That makes sense about the sweetness; I’m pretty sure the Zuiko is more umami than sweet. This last fall, Den’s came out with a ‘Kuradashi’ (aged) sencha; it was the same tea as the Shin-ryoku or Zuiko, but aged 6 months. That was somewhat sweeter and very citrusy, compared to the regular Zuiko — my favorite sencha this year so far.

Yes, I think the Zuiko and Shin-ryoku are from the same exact tea garden. I don’t know what the processing difference is to make the former more expensive than the latter though.
Interesting; I’ve noticed a few from Yuuki Cha and I may check them out someday. Once I’ve drunk through what I have in my cupboard (which is full right now), I want to try Hojo Tea and O-cha. Hojo has a Zairai sencha also from Honyama I believe. I read (I think on Hojo’s website) that Honyama is one of the oldest high-quality tea growing regions.

teaddict

When I next order from Den’s, I’ll probably stick to the Shin-ryoku, because the Zuiko was more strongly vegetal, with higher umami, which is not what I prefer. The only clear productions differences in the listings is a note that the Zuiko comes from a single garden, and is ‘scissor picked’ rather than machine harvested or hand picked.

Shinobi_cha

I’ve sampled the Shin-ryoku before, but I need to get try it again; the fact that you say it is sweeter or whatever makes me think I would like it. Perhaps the Kuradashi is actually their Shin-ryoku, and that explains why I liked it more than the Zuiko. I email and ask them what the difference is between the two, since I know it is the same family that produces both.

teaddict

How do you know it is the same family that produces both?

Just curious, because I don’t see that level of detail in the descriptions.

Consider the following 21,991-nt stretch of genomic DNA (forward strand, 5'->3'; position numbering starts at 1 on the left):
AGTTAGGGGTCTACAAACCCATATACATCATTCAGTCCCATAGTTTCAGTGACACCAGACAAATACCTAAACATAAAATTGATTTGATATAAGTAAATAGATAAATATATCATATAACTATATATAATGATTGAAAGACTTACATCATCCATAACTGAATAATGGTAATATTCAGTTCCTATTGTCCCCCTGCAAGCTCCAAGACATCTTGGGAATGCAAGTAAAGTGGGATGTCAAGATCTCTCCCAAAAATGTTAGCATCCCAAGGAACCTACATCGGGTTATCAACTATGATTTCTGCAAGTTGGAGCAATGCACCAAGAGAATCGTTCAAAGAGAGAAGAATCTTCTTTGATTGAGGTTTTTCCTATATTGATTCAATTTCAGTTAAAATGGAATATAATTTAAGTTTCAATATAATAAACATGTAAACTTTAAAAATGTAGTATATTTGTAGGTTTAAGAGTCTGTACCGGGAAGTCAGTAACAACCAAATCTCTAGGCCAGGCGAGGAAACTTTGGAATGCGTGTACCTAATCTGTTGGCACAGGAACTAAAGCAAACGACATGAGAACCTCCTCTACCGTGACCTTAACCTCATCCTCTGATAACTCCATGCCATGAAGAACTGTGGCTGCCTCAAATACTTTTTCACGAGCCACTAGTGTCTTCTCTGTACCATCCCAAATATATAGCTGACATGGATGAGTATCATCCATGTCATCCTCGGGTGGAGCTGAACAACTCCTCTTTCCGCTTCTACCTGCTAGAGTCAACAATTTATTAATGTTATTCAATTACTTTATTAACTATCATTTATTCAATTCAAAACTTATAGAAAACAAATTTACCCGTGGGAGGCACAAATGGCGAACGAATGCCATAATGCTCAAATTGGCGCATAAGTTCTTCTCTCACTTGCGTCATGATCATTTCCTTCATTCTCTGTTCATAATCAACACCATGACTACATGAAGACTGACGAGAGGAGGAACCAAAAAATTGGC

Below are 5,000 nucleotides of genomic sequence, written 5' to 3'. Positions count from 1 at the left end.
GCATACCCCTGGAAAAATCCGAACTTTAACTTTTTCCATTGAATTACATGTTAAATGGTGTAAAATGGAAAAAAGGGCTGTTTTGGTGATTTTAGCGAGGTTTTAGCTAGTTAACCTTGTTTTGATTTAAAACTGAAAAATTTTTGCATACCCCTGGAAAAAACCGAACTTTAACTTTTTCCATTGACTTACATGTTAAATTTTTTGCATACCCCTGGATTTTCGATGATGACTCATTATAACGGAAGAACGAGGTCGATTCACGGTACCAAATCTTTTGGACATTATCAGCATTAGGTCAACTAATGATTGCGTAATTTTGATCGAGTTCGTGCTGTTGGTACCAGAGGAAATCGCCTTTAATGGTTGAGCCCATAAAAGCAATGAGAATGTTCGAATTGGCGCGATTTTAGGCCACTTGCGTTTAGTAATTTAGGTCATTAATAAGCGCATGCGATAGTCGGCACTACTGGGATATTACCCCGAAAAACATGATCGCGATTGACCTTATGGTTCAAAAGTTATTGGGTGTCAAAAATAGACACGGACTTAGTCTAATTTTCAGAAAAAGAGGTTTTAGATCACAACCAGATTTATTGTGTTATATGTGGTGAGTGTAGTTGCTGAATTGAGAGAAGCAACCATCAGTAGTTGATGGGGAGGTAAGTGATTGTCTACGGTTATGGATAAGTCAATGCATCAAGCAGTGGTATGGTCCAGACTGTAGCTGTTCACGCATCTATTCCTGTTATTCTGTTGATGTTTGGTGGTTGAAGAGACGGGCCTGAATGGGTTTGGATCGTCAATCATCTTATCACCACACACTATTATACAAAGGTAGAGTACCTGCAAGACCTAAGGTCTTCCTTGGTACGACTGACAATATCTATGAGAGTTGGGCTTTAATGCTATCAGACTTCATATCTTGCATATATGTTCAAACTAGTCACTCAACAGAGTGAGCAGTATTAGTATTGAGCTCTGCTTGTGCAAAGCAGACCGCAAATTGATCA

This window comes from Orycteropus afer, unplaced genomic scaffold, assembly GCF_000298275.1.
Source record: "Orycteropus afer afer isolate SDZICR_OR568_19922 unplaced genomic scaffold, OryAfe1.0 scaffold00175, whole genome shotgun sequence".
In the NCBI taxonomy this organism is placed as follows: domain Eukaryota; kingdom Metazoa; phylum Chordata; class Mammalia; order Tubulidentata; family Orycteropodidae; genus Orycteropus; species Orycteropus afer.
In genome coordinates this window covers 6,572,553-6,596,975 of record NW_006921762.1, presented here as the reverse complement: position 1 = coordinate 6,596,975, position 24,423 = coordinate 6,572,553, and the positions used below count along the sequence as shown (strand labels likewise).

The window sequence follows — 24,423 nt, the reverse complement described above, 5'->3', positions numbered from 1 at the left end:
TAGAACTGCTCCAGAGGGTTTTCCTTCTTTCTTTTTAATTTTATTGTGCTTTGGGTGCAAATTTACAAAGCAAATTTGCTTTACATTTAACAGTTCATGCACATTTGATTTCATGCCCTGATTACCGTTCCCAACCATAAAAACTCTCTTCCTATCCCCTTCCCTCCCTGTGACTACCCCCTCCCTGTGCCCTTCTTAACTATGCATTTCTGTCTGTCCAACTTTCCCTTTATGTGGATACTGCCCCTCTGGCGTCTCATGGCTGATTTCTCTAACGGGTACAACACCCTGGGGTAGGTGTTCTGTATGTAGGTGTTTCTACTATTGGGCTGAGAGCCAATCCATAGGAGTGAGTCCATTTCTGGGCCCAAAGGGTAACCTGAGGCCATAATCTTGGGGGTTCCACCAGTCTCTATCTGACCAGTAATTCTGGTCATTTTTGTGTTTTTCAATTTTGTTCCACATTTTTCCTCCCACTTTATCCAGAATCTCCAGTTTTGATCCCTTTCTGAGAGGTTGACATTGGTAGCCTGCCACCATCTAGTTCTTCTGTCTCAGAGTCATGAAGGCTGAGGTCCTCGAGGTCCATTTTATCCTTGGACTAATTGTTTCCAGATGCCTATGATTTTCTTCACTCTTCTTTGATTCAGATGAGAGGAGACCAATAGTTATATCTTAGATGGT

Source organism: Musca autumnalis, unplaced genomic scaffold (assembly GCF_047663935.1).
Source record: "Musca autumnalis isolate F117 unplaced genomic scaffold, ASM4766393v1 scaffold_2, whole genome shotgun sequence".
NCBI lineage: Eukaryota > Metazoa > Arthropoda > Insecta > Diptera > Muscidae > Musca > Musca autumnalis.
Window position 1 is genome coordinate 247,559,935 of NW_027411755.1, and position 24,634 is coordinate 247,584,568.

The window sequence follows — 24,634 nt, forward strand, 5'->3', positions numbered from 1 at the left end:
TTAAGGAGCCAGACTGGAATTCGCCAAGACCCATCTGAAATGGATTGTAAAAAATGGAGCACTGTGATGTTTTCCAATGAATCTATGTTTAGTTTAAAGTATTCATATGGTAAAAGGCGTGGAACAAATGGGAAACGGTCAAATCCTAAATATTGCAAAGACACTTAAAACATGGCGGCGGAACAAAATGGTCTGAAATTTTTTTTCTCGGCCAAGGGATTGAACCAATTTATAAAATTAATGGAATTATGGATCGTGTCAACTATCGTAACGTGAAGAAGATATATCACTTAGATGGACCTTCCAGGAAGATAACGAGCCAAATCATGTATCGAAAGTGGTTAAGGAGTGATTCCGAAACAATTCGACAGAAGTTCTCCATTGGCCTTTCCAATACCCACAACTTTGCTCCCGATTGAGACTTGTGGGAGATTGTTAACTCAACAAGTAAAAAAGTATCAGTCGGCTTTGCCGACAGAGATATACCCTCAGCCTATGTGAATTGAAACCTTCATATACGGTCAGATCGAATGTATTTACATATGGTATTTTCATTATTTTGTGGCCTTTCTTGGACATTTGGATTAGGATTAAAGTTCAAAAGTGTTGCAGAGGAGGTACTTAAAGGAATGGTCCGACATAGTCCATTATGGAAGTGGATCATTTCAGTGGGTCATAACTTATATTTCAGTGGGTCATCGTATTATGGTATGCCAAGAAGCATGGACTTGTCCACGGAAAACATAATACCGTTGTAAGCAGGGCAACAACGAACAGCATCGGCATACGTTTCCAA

BTW, what I am referring to as ‘sweeter’ here should be translated to, more apparent sweetness due to lighter flavor with less umami to obscure the honey-sweet flavors.

Shinobi_cha

Den wrote this article on the 2009 shincha harvest, long before I had ever heard of their company. However, they re-printed it last April or May again, because a lot of the information was still relevant. I found it to be fascinating! And it explains a lot about their farm where Zuiko and Shin-ryoku come from: http://www.denstea.com/index.php?main_page=shincha_report

Thanks for clarifying about sweeter; that makes sense!

Shinobi_cha

With regards to the link, the article is long, so scroll down to ‘Nakamura Tea Farm’ for the relevant info.

teaddict

Thanks for the excellent link. Now more eager for their kunpu shincha…

Shinobi_cha

No problem! Yeah, I want to try it as well as the “108th night shincha”

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Bio

I’ve been drinking tea for 30 years, but only bought 2 brands of 2 different teas for most of that time. It took me almost 30 years to discover sencha, puerh, and green oolongs. Now I am making up for lost time.

I try to log most of my teas at least once, but then get lazy and stop recording, so # times logged should not be considered as a marker of how much a particular tea is drunk or enjoyed.

Location

Los Angeles